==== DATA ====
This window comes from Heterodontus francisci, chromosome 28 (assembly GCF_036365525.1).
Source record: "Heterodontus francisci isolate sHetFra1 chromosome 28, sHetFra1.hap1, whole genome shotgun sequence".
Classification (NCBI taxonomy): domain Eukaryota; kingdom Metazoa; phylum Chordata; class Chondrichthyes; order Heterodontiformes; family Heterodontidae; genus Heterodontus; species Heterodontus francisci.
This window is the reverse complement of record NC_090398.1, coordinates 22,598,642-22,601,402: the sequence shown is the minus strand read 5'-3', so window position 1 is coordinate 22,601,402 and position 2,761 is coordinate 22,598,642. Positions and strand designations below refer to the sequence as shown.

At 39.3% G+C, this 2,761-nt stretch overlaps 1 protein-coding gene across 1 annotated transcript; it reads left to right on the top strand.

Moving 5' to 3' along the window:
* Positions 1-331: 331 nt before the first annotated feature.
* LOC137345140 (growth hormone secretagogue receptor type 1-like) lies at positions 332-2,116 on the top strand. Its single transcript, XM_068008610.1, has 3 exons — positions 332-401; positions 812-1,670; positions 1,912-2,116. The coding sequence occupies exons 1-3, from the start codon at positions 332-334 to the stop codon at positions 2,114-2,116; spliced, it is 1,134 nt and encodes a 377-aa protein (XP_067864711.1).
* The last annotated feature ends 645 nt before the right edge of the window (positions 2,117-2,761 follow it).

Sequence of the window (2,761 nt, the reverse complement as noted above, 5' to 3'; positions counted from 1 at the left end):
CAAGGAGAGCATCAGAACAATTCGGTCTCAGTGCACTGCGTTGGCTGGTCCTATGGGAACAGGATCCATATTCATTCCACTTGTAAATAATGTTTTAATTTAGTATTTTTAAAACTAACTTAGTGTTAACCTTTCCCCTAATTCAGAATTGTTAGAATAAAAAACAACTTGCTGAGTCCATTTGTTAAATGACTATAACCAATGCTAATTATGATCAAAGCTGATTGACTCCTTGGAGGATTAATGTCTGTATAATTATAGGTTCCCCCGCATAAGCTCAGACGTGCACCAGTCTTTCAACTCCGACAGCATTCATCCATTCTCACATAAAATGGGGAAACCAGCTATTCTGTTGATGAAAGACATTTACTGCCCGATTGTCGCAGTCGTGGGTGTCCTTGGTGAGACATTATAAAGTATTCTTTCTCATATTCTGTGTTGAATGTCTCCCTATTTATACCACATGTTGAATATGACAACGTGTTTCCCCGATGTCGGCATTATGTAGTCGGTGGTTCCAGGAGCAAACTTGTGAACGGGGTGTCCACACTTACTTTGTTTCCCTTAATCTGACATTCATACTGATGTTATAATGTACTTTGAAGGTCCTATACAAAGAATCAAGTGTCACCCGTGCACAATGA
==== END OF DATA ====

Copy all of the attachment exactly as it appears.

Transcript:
This window comes from Heterodontus francisci, chromosome 28 (assembly GCF_036365525.1).
Source record: "Heterodontus francisci isolate sHetFra1 chromosome 28, sHetFra1.hap1, whole genome shotgun sequence".
Classification (NCBI taxonomy): domain Eukaryota; kingdom Metazoa; phylum Chordata; class Chondrichthyes; order Heterodontiformes; family Heterodontidae; genus Heterodontus; species Heterodontus francisci.
This window is the reverse complement of record NC_090398.1, coordinates 22,598,642-22,601,402: the sequence shown is the minus strand read 5'-3', so window position 1 is coordinate 22,601,402 and position 2,761 is coordinate 22,598,642. Positions and strand designations below refer to the sequence as shown.

At 39.3% G+C, this 2,761-nt stretch overlaps 1 protein-coding gene across 1 annotated transcript; it reads left to right on the top strand.

Moving 5' to 3' along the window:
* Positions 1-331: 331 nt before the first annotated feature.
* LOC137345140 (growth hormone secretagogue receptor type 1-like) lies at positions 332-2,116 on the top strand. Its single transcript, XM_068008610.1, has 3 exons — positions 332-401; positions 812-1,670; positions 1,912-2,116. The coding sequence occupies exons 1-3, from the start codon at positions 332-334 to the stop codon at positions 2,114-2,116; spliced, it is 1,134 nt and encodes a 377-aa protein (XP_067864711.1).
* The last annotated feature ends 645 nt before the right edge of the window (positions 2,117-2,761 follow it).

Sequence of the window (2,761 nt, the reverse complement as noted above, 5' to 3'; positions counted from 1 at the left end):
CAAGGAGAGCATCAGAACAATTCGGTCTCAGTGCACTGCGTTGGCTGGTCCTATGGGAACAGGATCCATATTCATTCCACTTGTAAATAATGTTTTAATTTAGTATTTTTAAAACTAACTTAGTGTTAACCTTTCCCCTAATTCAGAATTGTTAGAATAAAAAACAACTTGCTGAGTCCATTTGTTAAATGACTATAACCAATGCTAATTATGATCAAAGCTGATTGACTCCTTGGAGGATTAATGTCTGTATAATTATAGGTTCCCCCGCATAAGCTCAGACGTGCACCAGTCTTTCAACTCCGACAGCATTCATCCATTCTCACATAAAATGGGGAAACCAGCTATTCTGTTGATGAAAGACATTTACTGCCCGATTGTCGCAGTCGTGGGTGTCCTTGGTGAGACATTATAAAGTATTCTTTCTCATATTCTGTGTTGAATGTCTCCCTATTTATACCACATGTTGAATATGACAACGTGTTTCCCCGATGTCGGCATTATGTAGTCGGTGGTTCCAGGAGCAAACTTGTGAACGGGGTGTCCACACTTACTTTGTTTCCCTTAATCTGACATTCATACTGATGTTATAATGTACTTTGAAGGTCCTATACAAAGAATCAAGTGTCACCCGTGCACAATGA